English Baptist Women under Persecution (1660-1688): A Study of Social Conformity and Dissent: The Baptist Denomination in England Experienced Tremendous Growth during the Seventeenth Century despite Much Opposition (1)

By Timmer, Kirsten Thea | Baptist History and Heritage, Winter 2006 | Go to article overview

English Baptist Women under Persecution (1660-1688): A Study of Social Conformity and Dissent: The Baptist Denomination in England Experienced Tremendous Growth during the Seventeenth Century despite Much Opposition (1)


Timmer, Kirsten Thea, Baptist History and Heritage


The Baptist denomination in England experienced tremendous growth during the seventeenth century despite much opposition. Persecution of Baptists and other dissenting groups reached its height between 1660 and 1688, the period known as the Great Persecution and the Restoration of the Monarchy. Most of the scholars who have written about this persecution and the growth that Baptists experienced during those years have done so from a male perspective or with an emphasis on contributions made by Baptist men. The attention to Baptist women during this period has been rather minimal. Why is that so? Perhaps a majority of scholars gleaned their insights from works written by men because of the lack of primary sources from the hands of women. (2) Or perhaps, as Leon McBeth noted, "Most [Baptist] history is written by men, about men." (3) Karen Smith, on the other hand, suggested that "not simply the lack of sources, but the type of sources," which scholars have examined, attributes to the lack of attention paid to Baptist women. (4)

The need for a specific study of the roles and functions of English Baptist women in English society, in the family, and in Baptist congregations during the Restoration still exists. (5) This article, then, both seeks to fulfill the society and family aspects of this need and contends that English Baptist women during the Restoration period assumed both conforming and dissenting roles and functions in English society.

Belonging mostly to the lower and middle classes of society, Baptist women performed roles and functions within society, many of which were identical to those of conforming women in the Restoration period. (6) Some of these roles and functions, however, were unique to Baptist women's circumstances. In many cases, the differences in how women perceived and responded to their societal expectations were due to the Baptist women's religious persuasions. One needs to study these women's functions and roles against the backdrop of the patriarchal structure of English society as this formed the context in which these women lived.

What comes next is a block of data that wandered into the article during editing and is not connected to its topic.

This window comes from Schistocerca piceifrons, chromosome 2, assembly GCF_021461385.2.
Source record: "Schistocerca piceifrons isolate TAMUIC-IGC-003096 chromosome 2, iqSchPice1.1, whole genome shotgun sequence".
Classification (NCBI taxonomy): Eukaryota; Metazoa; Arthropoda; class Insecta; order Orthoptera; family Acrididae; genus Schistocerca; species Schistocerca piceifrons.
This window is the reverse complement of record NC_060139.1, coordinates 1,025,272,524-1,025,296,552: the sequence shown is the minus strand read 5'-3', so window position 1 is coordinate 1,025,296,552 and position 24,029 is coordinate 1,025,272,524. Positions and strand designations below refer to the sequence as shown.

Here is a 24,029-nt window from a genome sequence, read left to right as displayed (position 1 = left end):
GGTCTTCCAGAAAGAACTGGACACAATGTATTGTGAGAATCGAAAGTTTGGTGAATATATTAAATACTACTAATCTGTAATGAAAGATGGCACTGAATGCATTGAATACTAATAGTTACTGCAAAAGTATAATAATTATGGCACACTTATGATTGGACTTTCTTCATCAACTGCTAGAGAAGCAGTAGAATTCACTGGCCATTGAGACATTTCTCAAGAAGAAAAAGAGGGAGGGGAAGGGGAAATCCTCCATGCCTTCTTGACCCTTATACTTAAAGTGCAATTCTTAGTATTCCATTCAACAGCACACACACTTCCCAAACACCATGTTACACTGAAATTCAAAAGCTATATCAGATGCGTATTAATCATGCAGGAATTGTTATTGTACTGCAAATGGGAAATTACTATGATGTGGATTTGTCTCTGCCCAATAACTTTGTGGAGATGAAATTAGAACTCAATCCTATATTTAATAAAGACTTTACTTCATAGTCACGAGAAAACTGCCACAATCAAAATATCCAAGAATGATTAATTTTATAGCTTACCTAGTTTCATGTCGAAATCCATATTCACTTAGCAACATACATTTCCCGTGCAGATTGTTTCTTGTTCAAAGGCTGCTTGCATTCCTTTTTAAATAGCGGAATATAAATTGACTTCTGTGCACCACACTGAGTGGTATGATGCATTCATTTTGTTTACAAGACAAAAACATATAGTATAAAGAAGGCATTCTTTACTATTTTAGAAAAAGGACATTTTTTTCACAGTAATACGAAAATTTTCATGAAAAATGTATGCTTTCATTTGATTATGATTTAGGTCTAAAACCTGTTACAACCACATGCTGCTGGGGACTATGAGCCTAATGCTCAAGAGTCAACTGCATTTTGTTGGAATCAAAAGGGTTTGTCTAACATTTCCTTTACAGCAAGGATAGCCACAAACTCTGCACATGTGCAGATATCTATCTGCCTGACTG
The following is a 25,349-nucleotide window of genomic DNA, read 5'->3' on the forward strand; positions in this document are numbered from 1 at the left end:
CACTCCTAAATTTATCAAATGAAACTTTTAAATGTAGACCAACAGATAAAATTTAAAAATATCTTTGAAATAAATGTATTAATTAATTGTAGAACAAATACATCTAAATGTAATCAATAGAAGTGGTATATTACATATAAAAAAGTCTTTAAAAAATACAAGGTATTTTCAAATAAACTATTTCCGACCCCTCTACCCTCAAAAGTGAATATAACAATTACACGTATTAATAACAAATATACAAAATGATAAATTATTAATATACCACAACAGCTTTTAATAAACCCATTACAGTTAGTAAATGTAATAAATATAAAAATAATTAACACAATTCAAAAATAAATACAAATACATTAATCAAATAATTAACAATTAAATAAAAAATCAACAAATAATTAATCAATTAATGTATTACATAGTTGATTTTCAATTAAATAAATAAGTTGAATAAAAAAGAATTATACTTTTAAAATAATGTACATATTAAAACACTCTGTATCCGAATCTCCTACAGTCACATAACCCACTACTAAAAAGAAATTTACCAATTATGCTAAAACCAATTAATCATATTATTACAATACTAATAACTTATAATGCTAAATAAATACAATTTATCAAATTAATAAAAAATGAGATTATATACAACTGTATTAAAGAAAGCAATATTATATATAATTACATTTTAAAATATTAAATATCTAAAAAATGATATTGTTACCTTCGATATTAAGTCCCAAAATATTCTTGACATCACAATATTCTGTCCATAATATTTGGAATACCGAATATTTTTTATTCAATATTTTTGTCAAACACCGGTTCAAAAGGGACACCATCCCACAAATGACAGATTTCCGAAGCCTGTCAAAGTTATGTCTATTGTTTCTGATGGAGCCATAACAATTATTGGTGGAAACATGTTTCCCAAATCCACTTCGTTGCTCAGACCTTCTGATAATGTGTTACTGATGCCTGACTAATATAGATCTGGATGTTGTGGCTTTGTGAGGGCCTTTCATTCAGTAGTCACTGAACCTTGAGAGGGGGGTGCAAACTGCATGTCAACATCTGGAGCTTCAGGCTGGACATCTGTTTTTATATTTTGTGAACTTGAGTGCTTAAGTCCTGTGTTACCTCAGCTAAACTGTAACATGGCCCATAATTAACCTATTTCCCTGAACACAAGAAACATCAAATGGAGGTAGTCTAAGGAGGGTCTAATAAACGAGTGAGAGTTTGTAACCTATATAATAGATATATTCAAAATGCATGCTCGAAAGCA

Biblical injunctions such as "wives, be subject to your own husbands" (Eph 5:22-23) located the power over the family with the husband and father. (7) Taking patriarchy from the family level to the political level, one understood the king to be the father. In the latter half of the seventeenth century, according to S. D. Amussen: "Royalist contract theorists added to [this image] the analogy between the relationship of king and people to that between husband and wife: once the marriage had been entered into, it was indissoluble, as was the contract between king and subjects. [This analogy] thus often supported an authoritarian-absolutist, and usually a divine right, theory of monarchy." (8)

Although women from different sectors of society challenged the patriarchal aspects of society during the Civil War and the Interregnum and played roles in the public sphere, the Restoration of the Monarchy connoted the return to patriarchy and the suppression of agitators. (9) At this point, society viewed women in the three main stages of their lives-feme sole, feme coven, and widow. (10)

Daughters and Feme Sole

Except for the poor, all English girls received some type of formal education. In general, however, a moral and social curriculum, rather than an academic one, educated girls for marriage. (11) The majority of the daughters in each class of society received informal education from the mothers. Until their daughters were about fourteen years old, mothers taught that in order for their daughters to be wives and mothers, they needed to excel in housewifery, which contemporaries considered "a quintessentially female skill." (12) As Amy Louise Erickson noted, a woman's "excellence in housewifery was a measure by which to judge every woman from the cottager's wife to the great lady." (13) Along with housewifery, reading, but not writing, was apparently a basic skill for women as mothers often trained their daughters simultaneously in piety and in reading. …

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